RSS is an acronym that stands for Really Simple Syndication. Simple? Well, some of us would think otherwise considering we still have difficulty distinguishing between right and left clicking, but the fact is, it is really simple.
When someone produces information on the internet such as a blog, like this one, a podcast, or a news article, you have the option of monitoring that pipeline or “feed” of information. If you prefer articles by a specific author at a specific news outlet, you will probably be able to subscribe to his or her RSS feed, which means every time they publish new content, you’ll have direct access to it through an RSS feed reader.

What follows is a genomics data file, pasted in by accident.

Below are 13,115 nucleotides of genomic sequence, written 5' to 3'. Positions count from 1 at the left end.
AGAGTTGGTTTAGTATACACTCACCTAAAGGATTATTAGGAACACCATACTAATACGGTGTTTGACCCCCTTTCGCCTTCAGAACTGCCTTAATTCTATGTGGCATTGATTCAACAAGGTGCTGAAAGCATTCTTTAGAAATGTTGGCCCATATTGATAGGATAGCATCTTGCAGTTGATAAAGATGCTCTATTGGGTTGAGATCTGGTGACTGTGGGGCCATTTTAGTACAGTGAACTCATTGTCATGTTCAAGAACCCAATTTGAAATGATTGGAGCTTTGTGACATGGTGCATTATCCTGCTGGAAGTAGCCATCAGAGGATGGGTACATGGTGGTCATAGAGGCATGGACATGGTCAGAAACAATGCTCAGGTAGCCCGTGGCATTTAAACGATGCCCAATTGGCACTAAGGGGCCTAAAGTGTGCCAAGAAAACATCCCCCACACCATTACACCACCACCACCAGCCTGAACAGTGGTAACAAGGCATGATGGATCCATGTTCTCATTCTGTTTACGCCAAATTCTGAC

RSS Feed readers are typically free and can be downloaded from the internet, installed on your computer, and “tuned in” to any RSS feed that you can find.
How do I find a feed?
Keep your eyes peeled for web pages that trigger your browser, whether Firefox or Internet Explorer version 7, to display the RSS feed logo in the address bar (that’s where you type www.jongriffith.com.)
The logo typically looks something like this:
If you see a logo like this on your browser, or on a web page you’re viewing, it means there is content on that page that is syndicated, and you have the ability to use one of many feed readers to subscribe to that feed so you never miss a beat. Every time an article is published to that feed, you’ll be able to receive the content without having to visit multiple websites.
This is a great tool which brings all of the exact information you want to you instead of having to comb through multiple websites for information.